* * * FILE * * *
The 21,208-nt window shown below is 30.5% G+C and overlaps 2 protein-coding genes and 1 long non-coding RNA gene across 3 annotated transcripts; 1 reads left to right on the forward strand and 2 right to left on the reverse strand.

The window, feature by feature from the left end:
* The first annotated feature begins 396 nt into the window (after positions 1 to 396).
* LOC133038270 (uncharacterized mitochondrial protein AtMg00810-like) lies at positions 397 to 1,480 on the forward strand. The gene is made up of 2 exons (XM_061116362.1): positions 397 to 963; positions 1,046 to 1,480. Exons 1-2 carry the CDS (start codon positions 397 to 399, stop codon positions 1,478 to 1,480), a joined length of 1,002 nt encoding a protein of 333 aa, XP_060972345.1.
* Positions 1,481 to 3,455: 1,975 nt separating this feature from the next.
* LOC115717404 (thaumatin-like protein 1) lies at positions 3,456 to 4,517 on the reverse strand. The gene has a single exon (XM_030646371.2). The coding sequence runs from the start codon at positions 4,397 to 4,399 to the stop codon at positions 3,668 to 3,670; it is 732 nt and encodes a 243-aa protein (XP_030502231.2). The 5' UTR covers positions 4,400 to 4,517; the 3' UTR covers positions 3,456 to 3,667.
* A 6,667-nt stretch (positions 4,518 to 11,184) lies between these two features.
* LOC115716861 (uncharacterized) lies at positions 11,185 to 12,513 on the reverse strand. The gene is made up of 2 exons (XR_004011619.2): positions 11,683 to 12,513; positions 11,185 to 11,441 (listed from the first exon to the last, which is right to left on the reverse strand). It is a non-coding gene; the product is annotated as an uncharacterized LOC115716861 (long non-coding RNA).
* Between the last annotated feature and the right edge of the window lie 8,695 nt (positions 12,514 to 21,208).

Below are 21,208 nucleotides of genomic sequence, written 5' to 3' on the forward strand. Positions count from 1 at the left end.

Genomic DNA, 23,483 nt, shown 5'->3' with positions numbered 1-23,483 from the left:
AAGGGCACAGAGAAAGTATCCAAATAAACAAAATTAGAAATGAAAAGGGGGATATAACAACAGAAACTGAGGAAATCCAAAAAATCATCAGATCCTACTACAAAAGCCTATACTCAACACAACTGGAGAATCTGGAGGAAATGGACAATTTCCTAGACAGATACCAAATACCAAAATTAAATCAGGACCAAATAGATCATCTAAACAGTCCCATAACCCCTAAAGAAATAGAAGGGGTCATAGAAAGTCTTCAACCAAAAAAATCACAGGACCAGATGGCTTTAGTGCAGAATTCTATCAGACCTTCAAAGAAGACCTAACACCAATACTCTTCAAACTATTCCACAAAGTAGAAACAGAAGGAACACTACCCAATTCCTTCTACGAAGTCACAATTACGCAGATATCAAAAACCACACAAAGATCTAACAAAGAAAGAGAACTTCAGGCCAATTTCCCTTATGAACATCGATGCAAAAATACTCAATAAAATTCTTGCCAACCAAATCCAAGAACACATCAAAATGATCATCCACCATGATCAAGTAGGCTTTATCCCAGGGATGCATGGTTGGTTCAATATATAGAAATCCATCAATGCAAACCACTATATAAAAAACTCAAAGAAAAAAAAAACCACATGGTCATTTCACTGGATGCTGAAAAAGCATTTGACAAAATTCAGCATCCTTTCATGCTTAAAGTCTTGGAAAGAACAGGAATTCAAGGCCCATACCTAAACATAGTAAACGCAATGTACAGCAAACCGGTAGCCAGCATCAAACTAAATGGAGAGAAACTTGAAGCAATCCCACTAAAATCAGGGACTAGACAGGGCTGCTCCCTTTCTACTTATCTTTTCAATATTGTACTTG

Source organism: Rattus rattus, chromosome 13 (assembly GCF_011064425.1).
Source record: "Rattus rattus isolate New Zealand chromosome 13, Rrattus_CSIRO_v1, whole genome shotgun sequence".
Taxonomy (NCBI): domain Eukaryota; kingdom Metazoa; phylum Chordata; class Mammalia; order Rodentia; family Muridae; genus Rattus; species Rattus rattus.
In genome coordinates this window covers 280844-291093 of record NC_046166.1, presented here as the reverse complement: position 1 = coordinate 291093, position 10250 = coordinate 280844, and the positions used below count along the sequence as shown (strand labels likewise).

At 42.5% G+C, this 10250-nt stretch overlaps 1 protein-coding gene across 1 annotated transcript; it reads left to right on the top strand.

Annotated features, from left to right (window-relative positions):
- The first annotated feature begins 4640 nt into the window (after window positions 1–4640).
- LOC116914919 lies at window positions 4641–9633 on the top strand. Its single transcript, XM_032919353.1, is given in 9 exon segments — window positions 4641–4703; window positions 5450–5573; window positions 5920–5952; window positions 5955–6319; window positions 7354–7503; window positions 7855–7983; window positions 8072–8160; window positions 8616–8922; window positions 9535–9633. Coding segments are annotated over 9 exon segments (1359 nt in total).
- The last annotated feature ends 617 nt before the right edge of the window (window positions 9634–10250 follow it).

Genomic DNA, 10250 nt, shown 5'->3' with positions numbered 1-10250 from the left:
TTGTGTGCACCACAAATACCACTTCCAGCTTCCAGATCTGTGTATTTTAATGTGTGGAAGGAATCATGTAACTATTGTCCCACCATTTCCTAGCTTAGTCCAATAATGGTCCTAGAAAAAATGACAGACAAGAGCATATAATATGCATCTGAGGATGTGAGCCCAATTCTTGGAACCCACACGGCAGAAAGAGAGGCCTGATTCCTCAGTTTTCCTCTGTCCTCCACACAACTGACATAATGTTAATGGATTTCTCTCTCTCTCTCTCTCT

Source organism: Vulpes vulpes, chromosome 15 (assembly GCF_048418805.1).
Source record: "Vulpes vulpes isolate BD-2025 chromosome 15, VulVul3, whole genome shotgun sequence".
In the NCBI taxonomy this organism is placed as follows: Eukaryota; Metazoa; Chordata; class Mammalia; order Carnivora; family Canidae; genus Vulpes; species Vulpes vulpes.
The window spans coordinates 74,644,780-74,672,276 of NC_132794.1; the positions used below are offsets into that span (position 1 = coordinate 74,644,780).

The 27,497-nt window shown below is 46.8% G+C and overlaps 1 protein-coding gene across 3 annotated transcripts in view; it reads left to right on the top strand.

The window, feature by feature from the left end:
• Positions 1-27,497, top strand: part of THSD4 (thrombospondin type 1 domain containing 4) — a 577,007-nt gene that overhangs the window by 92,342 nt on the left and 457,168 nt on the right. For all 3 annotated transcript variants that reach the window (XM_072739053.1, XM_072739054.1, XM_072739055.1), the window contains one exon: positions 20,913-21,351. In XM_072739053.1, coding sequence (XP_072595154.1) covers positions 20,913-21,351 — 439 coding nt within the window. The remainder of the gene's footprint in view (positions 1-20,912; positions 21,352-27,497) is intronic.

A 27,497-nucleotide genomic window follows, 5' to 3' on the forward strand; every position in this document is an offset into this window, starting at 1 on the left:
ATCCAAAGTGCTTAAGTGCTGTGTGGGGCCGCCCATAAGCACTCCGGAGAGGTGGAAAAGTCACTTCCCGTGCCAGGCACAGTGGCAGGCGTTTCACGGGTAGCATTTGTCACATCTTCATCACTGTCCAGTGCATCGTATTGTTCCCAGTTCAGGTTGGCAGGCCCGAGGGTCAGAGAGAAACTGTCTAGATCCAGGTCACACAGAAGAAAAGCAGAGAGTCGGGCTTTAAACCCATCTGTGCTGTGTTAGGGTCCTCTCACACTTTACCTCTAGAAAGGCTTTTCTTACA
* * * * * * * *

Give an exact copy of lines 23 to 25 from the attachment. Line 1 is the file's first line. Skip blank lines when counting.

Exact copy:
TTGTGTGCACCACAAATACCACTTCCAGCTTCCAGATCTGTGTATTTTAATGTGTGGAAGGAATCATGTAACTATTGTCCCACCATTTCCTAGCTTAGTCCAATAATGGTCCTAGAAAAAATGACAGACAAGAGCATATAATATGCATCTGAGGATGTGAGCCCAATTCTTGGAACCCACACGGCAGAAAGAGAGGCCTGATTCCTCAGTTTTCCTCTGTCCTCCACACAACTGACATAATGTTAATGGATTTCTCTCTCTCTCTCTCTCT

Source organism: Vulpes vulpes, chromosome 15 (assembly GCF_048418805.1).
Source record: "Vulpes vulpes isolate BD-2025 chromosome 15, VulVul3, whole genome shotgun sequence".